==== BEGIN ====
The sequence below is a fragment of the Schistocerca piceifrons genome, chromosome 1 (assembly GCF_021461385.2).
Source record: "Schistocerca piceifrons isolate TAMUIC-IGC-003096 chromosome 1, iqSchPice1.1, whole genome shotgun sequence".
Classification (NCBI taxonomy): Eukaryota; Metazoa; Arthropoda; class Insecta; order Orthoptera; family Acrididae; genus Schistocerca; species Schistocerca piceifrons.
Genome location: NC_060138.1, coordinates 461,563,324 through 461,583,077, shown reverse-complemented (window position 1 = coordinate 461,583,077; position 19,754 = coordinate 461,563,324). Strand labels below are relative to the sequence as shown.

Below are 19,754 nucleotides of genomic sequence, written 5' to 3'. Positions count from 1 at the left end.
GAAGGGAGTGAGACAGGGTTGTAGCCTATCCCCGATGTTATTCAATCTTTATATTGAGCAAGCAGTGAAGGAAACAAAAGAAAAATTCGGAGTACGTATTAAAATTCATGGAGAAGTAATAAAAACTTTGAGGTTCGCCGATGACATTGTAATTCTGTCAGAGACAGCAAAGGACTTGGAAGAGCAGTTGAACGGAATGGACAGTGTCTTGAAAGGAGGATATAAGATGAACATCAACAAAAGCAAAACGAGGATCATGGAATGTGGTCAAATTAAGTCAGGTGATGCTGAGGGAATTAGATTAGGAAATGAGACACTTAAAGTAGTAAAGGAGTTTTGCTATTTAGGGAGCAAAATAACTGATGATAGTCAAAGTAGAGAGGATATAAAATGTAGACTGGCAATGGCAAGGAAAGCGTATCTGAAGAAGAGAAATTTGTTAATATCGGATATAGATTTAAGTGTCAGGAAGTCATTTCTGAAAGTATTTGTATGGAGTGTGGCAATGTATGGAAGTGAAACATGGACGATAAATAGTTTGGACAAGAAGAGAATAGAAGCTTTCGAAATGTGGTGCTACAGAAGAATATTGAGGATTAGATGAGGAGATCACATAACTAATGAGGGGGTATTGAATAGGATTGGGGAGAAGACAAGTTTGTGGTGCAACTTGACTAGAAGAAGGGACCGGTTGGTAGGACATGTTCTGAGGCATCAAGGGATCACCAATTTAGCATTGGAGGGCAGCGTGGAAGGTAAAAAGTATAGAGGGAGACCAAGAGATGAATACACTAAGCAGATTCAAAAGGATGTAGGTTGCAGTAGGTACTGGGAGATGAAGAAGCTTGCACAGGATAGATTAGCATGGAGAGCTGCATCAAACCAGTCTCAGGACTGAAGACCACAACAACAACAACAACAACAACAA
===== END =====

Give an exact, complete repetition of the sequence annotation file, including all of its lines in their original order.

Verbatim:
The sequence below is a fragment of the Schistocerca piceifrons genome, chromosome 1 (assembly GCF_021461385.2).
Source record: "Schistocerca piceifrons isolate TAMUIC-IGC-003096 chromosome 1, iqSchPice1.1, whole genome shotgun sequence".
Classification (NCBI taxonomy): Eukaryota; Metazoa; Arthropoda; class Insecta; order Orthoptera; family Acrididae; genus Schistocerca; species Schistocerca piceifrons.
Genome location: NC_060138.1, coordinates 461,563,324 through 461,583,077, shown reverse-complemented (window position 1 = coordinate 461,583,077; position 19,754 = coordinate 461,563,324). Strand labels below are relative to the sequence as shown.

Below are 19,754 nucleotides of genomic sequence, written 5' to 3'. Positions count from 1 at the left end.
GAAGGGAGTGAGACAGGGTTGTAGCCTATCCCCGATGTTATTCAATCTTTATATTGAGCAAGCAGTGAAGGAAACAAAAGAAAAATTCGGAGTACGTATTAAAATTCATGGAGAAGTAATAAAAACTTTGAGGTTCGCCGATGACATTGTAATTCTGTCAGAGACAGCAAAGGACTTGGAAGAGCAGTTGAACGGAATGGACAGTGTCTTGAAAGGAGGATATAAGATGAACATCAACAAAAGCAAAACGAGGATCATGGAATGTGGTCAAATTAAGTCAGGTGATGCTGAGGGAATTAGATTAGGAAATGAGACACTTAAAGTAGTAAAGGAGTTTTGCTATTTAGGGAGCAAAATAACTGATGATAGTCAAAGTAGAGAGGATATAAAATGTAGACTGGCAATGGCAAGGAAAGCGTATCTGAAGAAGAGAAATTTGTTAATATCGGATATAGATTTAAGTGTCAGGAAGTCATTTCTGAAAGTATTTGTATGGAGTGTGGCAATGTATGGAAGTGAAACATGGACGATAAATAGTTTGGACAAGAAGAGAATAGAAGCTTTCGAAATGTGGTGCTACAGAAGAATATTGAGGATTAGATGAGGAGATCACATAACTAATGAGGGGGTATTGAATAGGATTGGGGAGAAGACAAGTTTGTGGTGCAACTTGACTAGAAGAAGGGACCGGTTGGTAGGACATGTTCTGAGGCATCAAGGGATCACCAATTTAGCATTGGAGGGCAGCGTGGAAGGTAAAAAGTATAGAGGGAGACCAAGAGATGAATACACTAAGCAGATTCAAAAGGATGTAGGTTGCAGTAGGTACTGGGAGATGAAGAAGCTTGCACAGGATAGATTAGCATGGAGAGCTGCATCAAACCAGTCTCAGGACTGAAGACCACAACAACAACAACAACAACAACAA